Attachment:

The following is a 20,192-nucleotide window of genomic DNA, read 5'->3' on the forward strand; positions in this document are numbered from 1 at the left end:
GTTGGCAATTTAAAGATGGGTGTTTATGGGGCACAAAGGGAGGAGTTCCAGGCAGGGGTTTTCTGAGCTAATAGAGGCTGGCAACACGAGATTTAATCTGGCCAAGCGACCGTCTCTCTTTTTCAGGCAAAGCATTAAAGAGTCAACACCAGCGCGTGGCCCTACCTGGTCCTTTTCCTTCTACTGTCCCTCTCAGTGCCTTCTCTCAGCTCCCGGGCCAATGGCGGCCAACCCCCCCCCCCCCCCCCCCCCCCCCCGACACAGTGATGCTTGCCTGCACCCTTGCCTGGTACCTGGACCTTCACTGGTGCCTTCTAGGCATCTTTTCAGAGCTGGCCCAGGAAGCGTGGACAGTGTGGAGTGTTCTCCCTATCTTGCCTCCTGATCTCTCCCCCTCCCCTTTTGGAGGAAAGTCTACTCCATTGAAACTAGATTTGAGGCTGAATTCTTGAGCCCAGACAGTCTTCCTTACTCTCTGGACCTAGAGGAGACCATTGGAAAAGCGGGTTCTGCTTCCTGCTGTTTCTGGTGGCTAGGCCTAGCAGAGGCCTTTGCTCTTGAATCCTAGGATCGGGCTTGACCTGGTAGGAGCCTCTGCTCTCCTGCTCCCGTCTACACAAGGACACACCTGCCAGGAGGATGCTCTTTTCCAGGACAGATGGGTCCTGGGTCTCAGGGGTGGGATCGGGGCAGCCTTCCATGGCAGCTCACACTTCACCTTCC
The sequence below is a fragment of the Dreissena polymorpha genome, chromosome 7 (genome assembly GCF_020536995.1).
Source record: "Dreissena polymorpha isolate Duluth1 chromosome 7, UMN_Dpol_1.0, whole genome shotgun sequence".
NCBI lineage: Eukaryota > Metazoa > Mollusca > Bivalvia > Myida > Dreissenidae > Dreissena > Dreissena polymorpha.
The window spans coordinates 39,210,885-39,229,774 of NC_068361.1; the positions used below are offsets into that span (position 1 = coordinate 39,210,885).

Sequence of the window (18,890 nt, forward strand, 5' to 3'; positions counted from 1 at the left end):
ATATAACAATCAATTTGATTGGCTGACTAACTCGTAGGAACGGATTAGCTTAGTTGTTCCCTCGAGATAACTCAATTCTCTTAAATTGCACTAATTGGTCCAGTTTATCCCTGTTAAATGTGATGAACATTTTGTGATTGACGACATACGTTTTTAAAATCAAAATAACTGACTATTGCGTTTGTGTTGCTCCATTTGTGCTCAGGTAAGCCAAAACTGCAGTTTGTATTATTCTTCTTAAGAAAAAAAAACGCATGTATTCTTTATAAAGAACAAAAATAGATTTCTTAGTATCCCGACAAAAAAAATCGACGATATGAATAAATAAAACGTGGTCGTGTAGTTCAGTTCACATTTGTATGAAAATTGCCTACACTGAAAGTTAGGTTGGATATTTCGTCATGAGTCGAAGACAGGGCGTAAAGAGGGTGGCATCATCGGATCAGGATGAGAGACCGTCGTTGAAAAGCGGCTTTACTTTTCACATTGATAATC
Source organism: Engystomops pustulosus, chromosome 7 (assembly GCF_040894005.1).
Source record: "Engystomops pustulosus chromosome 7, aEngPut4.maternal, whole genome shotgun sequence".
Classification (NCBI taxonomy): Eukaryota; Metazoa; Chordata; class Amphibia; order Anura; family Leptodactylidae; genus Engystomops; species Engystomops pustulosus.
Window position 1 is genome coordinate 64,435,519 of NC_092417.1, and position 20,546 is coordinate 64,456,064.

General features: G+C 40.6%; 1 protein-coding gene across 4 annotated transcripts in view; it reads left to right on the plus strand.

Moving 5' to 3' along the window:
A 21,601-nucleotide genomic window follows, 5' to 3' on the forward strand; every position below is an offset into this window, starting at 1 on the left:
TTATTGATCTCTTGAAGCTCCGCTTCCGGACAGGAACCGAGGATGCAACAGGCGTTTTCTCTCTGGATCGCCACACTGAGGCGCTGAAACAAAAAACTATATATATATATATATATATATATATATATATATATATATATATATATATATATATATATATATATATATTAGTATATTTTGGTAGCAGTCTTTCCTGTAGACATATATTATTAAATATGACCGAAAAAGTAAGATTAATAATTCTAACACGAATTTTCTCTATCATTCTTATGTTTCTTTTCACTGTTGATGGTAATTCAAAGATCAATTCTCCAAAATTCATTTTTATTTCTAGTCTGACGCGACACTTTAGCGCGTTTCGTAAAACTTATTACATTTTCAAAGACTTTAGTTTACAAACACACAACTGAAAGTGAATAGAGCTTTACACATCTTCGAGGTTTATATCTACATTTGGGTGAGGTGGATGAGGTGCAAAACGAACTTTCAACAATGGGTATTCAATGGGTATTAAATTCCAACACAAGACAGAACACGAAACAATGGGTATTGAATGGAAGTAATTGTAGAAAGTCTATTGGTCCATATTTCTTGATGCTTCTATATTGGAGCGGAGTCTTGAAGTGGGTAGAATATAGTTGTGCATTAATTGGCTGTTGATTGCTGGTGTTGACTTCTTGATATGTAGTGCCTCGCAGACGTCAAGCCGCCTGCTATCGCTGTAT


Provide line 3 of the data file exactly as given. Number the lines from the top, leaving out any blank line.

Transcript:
The sequence below is a fragment of the Dreissena polymorpha genome, chromosome 7 (genome assembly GCF_020536995.1).